Massachusetts: Keating Dodges Serious Three-Way Primary in New District
Posted at 4:17 p.m. on Feb. 19, 2012
Freshman Rep. Bill Keating (D-Mass.) is a political survivor.
He squeaked out a victory in the 2010 primary for his seat, winning against ex-state Sen. Robert O’Leary by only 1,297 votes. And he won his seat in Congress with 47 percent of the vote after a brutal battle with a Republican and a few independent candidates. In redistricting, his 10th district was eliminated and replaced with a new 9th district that didn’t include his home in Quincy.
But Keating managed to land on his feet, changing his primary residence to a summer house on Cape Cod and entering the race with all the benefits of incumbency.
On Wednesday, Keating caught a break. O’Leary won’t run against him in the primary, giving Keating a clearer shot to another term. There are no serious GOP contenders for the district currently in the race, which Roll Call rates as Safe Democratic.
But local District Attorney Sam Sutter is running for the seat. Although he is considered unlikely to knock off Keating, who has endorsements from the SEIU, the AFL-CIO, Massachusetts Democratic Reps. Barney Frank and Jim McGovern, and Sen. John Kerry (D-Mass.), Sutter told Roll Call he’s running a full-fledged campaign.
The DA’s main beef with Keating: He hadn’t changed the way a broken Congress works. “I haven’t seen that he did anything to change the equation in Congress this past year. Congress is at a standstill,” Sutter said. “And, as I say to people, ‘If you can’t promote yourself in this business, you shouldn’t be in this business.’ I was a more effective DA in Bristol County than he was in Norfolk County, and I encountered larger problems than he did.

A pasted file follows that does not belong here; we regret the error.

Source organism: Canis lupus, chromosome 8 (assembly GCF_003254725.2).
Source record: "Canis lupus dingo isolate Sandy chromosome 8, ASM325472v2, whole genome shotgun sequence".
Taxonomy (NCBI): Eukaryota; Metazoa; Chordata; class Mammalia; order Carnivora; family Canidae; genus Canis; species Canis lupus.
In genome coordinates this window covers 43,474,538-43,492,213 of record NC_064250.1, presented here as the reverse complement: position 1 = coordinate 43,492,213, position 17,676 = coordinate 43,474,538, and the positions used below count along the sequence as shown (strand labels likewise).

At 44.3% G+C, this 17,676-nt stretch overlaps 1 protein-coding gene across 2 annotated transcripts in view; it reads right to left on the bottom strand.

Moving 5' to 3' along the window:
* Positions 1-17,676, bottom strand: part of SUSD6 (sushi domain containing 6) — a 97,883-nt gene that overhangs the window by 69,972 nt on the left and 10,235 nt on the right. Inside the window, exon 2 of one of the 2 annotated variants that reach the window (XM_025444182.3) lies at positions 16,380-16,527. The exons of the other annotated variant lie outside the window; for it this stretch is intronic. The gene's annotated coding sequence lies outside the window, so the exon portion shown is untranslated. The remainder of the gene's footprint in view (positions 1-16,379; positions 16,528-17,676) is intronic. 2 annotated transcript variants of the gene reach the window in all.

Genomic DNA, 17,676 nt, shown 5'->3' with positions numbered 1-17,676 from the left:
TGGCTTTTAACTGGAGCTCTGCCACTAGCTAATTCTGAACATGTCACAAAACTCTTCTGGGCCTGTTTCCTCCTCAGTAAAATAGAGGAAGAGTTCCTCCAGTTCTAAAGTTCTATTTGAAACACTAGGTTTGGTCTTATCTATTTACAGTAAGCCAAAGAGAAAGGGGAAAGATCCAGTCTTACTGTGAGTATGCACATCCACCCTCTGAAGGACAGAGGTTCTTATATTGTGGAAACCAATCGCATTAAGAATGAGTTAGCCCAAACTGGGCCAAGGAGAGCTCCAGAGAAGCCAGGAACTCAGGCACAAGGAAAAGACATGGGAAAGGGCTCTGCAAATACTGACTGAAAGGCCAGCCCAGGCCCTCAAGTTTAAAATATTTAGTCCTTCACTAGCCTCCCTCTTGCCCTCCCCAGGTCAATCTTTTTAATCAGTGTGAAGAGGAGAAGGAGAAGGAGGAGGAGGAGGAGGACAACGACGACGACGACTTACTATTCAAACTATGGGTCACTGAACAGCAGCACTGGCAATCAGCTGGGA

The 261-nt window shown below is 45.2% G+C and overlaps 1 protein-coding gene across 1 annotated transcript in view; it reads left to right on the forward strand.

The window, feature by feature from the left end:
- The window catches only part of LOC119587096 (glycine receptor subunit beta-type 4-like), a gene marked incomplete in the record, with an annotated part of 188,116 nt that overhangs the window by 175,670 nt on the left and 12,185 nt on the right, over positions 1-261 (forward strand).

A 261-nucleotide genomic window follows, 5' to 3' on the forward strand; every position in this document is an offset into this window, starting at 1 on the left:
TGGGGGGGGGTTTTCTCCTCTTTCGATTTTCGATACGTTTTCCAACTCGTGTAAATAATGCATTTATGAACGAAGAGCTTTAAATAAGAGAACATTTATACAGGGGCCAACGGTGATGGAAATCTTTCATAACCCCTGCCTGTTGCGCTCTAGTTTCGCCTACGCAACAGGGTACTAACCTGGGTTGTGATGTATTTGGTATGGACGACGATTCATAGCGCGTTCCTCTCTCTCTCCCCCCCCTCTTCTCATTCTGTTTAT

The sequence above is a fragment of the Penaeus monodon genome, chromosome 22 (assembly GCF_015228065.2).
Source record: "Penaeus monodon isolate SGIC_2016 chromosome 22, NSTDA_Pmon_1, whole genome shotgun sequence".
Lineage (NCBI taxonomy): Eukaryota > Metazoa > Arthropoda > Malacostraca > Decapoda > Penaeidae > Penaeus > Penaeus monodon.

“I think I can be a more effective Congressman for the same reasons,” he added.
But Democrats in the Bay State have their doubts.
“Sutter’s not a nonentity. He does have some constituents, he’s an elected official,” an unaligned Massachusetts Democratic strategist said. “But he’ll hit up against the wall pretty soon.
“Sutter’s campaign is a classic example of someone running to increase their name ID and viability for something else” down the line, the strategist explained.
Other Democrats noted that fundraising would be his biggest hurdle.
“I don’t see Sam Sutter raising money,” said unaligned Bay State Democratic consultant Scott Ferson.
Sutter replied that “money shouldn’t decide this race.”
“They would have a different view if they had seen the poll I have,” Sutter added, although he refused to share the poll with Roll Call or provide details about it.
Keating said he was ready for whatever primary came his way.
“I take nothing for granted, never have,” he said. “I’ve seen a lot of people make that mistake.”